Geophysical and structural analyses of the Middlesboro impact structure, Kentucky, USA: Reactivation of a thrust detachment of the Appalachian foreland fold-and-thrust beltOPEN ACCESS 

Lars Wihanto, Thomas Kenkmann

Version of Record online: 23 November 2023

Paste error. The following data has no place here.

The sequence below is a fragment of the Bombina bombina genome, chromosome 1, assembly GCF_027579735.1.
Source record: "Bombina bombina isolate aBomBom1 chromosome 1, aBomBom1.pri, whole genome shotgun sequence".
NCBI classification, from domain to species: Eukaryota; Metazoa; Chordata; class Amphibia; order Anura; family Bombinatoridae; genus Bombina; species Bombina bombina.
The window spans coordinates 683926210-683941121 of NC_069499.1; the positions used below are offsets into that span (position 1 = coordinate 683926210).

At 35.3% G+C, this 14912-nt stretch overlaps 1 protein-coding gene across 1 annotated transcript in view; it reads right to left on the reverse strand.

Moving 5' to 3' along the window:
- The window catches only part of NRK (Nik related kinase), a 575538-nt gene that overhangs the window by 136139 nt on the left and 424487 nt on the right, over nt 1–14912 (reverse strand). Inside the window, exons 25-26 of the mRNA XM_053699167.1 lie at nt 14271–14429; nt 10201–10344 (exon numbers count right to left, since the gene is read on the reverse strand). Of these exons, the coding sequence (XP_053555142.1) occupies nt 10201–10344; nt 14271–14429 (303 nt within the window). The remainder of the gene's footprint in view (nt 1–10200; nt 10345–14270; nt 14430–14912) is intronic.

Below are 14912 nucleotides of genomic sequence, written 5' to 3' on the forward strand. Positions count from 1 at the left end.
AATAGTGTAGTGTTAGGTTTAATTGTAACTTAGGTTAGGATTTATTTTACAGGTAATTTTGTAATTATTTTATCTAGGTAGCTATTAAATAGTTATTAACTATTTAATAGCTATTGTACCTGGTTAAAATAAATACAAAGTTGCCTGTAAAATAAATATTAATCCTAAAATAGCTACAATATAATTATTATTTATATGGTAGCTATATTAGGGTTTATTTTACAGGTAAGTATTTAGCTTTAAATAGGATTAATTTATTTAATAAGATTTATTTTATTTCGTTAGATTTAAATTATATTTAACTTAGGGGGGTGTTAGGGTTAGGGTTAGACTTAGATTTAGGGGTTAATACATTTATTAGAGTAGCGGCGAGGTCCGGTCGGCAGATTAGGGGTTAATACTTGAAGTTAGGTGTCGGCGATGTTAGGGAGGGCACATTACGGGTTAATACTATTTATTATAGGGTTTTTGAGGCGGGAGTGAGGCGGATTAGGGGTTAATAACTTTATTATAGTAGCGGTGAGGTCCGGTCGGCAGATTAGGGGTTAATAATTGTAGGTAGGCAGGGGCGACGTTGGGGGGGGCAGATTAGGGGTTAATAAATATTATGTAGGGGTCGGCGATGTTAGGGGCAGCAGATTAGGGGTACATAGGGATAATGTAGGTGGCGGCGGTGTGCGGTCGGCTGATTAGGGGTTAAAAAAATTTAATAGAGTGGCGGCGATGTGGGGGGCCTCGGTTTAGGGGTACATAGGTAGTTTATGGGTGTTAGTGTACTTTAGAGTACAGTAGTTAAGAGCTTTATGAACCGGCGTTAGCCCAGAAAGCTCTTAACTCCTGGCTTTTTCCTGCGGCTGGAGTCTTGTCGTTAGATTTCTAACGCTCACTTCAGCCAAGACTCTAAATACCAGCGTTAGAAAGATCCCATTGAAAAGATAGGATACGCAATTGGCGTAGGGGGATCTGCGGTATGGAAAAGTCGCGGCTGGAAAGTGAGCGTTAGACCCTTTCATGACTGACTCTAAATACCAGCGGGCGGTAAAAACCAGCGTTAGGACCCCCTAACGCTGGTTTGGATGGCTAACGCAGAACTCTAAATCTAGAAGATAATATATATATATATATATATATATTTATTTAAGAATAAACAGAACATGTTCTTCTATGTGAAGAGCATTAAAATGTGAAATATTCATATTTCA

“This paper reports on the Middlesboro impact structure (36°37′03″ N; 83°43′39″ W), a complex impact structure located in the Appalachian foreland fold-and-thrust belt of southeast Kentucky, USA. The structure forms a basin approximately 5.5 km in diameter exposing intensely deformed Pennsylvanian sediments. Based on field data, microstructural observation, and geophysical analyses we qualitatively assess degree and distribution of fragmentation of target rocks within the impact structure. Shock deformation features, especially feather features, are reported for the impact structure. Shallow seismic refraction data were acquired along a radial profile from outside the impact structure to the center of the structure. Seismic (P-wave) velocity trends indicate that fracture intensity increases toward the center, reducing the overall seismic velocity. However, intense rock sealing in some parts of the central uplift increases the strength of rock samples and locally increases seismic velocities. We present a modified geologic map of the Middlesboro impact structure based on high-resolution lineament analysis, field work, and reevaluation of existing structural data from geologic maps. The modified map suggests that crater circularity at Middlesboro is skewed by the reactivation of pre-existing zones of structural anisotropy in the target. We propose that due to an oblique impact from northerly direction the sub-horizontal Pine Mountain thrust plane beneath the impact structure became reactivated with a top-to-the south shear component. The impact-induced formation/reactivation of the Doublings Fault Zone as a thrust ramp appears to have deflected the otherwise straight strike of the Cumberland Mountains southward. The Rocky Face fault approaches the crater rim fault, and we propose that this sinistral strike-slip fault was formed, or at least reactivated, by the impact and accommodated the oblique impact’s horizontal momentum.”